Telegenic started in 1980 when ex-BBC engineer Mike Spencer and cameraman Dave Barber, one of three cameramen behind the music video Bohemian Rhapsody for Queen in 1975, took ownership of a one inch tape deck and a Sony BVP 300 and started shooting various rock promos worldwide. They introduced their first OB vehicle a few years later, a Citroen car which travelled throughout the UK filming the BBC Money programme and covering many general elections.
They graduated to outfitting a Green Line coach for coverage of music shows all over Europe including Andy Williams and Julie Andrews Sound of Christmas in Austria for which the pair received an Emmy. All that, before building their first dedicated OB vehicle, a rigid-side 12 camera scanner dubbed T1 that recorded PAL, naturally, but also NTSC, showing the technological savvy with which the company has become renowned.
As the only UK-truck at the time capable of NTSC, it attracted the interest of US broadcasters including ABC, and CBS, a relationship that fed Telegenic regular work, such as live news inserts, for a number of years and led directly to CBS’s decision to task the firm with transporting T1 to assist coverage of the Winter Olympics from Nagano, in 1998.
“The aim is always to maintain up-to-date kit and the most cutting-edge truck design, rather than hold onto old equipment,” explains commercial manager Eamonn Curtin. “We’d rather sell on equipment and invest in the latest facilities.”
Telegenic sets off
In 2001 Curtin was an account manager at Sony where he made the first sale of an MVS 8000 HD switcher into the UK market for Telegenic’s new – and the UK’s first – HD ready vehicle (T8).
“Mike and Rocket [as Barber is known] instinctively knew they needed to future-proof their investment, but one consequence of that was that when Sky began looking into an HD service, Telegenic had the resource available to help them with early test transmissions.”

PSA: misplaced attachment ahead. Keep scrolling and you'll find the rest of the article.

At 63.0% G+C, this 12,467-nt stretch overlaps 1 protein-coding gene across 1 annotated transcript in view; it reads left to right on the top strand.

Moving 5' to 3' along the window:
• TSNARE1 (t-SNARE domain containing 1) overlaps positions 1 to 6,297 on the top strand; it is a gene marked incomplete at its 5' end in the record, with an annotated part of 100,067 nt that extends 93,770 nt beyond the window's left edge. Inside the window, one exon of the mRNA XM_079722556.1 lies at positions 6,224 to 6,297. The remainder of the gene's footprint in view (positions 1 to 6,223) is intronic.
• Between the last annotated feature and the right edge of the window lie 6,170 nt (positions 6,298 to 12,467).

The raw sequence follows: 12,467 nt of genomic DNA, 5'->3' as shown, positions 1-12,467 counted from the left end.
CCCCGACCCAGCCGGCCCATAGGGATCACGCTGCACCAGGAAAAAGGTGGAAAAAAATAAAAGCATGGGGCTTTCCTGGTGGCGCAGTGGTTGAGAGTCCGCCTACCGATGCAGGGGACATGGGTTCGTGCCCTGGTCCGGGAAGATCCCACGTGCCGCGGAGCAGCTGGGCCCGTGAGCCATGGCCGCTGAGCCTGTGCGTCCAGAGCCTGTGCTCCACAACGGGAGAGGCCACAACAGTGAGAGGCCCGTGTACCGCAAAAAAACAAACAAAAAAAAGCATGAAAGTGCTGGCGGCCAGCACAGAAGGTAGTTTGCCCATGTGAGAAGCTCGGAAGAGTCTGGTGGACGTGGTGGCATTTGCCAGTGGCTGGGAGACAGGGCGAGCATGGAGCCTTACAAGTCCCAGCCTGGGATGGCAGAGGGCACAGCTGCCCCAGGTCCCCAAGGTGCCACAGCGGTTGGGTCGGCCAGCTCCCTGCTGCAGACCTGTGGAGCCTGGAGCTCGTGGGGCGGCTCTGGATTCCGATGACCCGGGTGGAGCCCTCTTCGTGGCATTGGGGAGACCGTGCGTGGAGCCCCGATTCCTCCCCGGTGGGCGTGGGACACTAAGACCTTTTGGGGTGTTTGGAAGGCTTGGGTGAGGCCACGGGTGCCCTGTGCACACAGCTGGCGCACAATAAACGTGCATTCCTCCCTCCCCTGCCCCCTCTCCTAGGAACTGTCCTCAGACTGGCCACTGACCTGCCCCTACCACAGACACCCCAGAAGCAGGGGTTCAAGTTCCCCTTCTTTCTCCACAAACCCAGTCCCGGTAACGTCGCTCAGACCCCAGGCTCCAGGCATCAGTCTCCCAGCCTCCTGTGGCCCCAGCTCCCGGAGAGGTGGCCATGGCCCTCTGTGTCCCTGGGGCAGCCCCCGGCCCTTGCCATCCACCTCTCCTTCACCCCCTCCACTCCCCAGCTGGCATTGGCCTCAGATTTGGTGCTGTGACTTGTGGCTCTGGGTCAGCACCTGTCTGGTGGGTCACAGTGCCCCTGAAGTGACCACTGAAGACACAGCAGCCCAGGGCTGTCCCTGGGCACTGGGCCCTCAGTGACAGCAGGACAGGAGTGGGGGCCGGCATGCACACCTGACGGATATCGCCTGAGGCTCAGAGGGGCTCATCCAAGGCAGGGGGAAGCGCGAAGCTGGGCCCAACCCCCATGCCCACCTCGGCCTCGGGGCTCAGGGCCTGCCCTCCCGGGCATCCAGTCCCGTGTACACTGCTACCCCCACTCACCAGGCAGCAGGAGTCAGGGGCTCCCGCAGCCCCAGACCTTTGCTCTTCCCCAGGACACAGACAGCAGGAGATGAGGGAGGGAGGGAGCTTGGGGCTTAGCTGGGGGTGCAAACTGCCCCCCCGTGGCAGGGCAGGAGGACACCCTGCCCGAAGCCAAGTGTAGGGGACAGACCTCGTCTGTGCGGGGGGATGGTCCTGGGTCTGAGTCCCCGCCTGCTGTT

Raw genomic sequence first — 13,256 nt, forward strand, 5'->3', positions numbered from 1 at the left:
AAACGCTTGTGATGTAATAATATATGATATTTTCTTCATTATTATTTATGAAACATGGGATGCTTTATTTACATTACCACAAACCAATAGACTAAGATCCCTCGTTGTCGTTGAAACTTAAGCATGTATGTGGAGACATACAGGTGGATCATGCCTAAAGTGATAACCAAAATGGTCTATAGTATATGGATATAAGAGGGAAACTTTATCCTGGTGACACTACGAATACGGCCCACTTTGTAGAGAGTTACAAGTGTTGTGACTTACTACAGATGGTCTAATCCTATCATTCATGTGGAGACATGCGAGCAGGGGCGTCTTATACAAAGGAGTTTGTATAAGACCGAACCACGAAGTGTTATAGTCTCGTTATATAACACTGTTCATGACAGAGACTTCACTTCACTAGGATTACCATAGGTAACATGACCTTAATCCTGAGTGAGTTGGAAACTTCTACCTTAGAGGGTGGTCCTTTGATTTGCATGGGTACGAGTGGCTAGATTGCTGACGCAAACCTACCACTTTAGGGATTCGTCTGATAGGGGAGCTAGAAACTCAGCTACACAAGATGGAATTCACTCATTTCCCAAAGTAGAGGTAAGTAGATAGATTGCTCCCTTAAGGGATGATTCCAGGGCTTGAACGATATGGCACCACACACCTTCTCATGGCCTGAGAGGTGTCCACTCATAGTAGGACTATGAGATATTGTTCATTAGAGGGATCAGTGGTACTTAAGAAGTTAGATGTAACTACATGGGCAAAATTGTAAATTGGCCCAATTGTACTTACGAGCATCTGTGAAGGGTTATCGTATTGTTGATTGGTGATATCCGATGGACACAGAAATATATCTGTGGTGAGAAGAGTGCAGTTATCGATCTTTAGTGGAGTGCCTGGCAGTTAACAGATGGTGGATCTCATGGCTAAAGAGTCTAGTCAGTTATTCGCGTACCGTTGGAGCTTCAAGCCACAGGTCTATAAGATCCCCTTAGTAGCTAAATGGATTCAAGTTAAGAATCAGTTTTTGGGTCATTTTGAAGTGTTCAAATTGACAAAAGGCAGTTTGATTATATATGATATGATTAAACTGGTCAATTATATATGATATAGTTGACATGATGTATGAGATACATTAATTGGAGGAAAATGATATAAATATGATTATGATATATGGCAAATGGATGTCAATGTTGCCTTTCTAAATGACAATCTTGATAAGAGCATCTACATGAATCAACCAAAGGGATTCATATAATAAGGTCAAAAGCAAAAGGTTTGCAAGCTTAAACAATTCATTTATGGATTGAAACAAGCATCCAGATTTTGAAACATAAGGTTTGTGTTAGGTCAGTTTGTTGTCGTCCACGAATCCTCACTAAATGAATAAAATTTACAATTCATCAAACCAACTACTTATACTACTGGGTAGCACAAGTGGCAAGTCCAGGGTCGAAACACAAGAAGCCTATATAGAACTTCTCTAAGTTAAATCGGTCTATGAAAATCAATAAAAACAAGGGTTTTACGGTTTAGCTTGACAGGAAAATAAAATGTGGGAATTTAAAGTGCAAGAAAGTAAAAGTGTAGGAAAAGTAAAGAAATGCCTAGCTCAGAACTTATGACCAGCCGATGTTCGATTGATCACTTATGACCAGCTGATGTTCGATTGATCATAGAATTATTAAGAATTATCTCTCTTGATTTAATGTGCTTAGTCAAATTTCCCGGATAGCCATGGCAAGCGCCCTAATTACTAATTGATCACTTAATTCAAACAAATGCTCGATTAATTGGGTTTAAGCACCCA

Though Telegenic conducted regular work for Sky including rugby league matches, the relationship was strengthened further when the broadcaster began investigating 3D. “Having visited lots of trade shows we could see the way that technology was running and we wanted to look at the possibility of 3D on our own,” says Curtin, who joined the company in 2002.
“We were asked by [production company] nineteen fifteen to shoot Keane from Abbey Road which became the world’s first live 3D transmission [on April 2 2009]. Independently of this and unknown to us until we got to the studios, Sky were there running 3D transmission tests for set top boxes. We got talking, and together we developed the world’s first 3D truck.”
T18 was followed by three further 3G/3D vehicles, two of which are owned by Sky and managed by Telegenic. When Sky 3D debuted in October 2010 with the Ryder Cup live from Celtic Manor, two of its 3D units and 14 rigs were there. In June 2010 it sent a 3D scanner to the FIFA World Cup Finals in South Africa hosting matches from Durban, Cape Town and Port Elizabeth for Host Broadcast Services.
Summer of sport
As Sky’s official 3D partner since 2009 it has covered well over 100 English Premier League matches but arguably 2012 was the company’s biggest year yet. Sky had covered the Isle of Wight Festival in 2011 with Telegenic, making it the first festival in the world to be aired live on a 3D TV service. Building on that, coverage was extended for 2012 to include 18 hours between June 22 to 24, in the process deploying 17 rigs – more than for any other live event in the UK to date.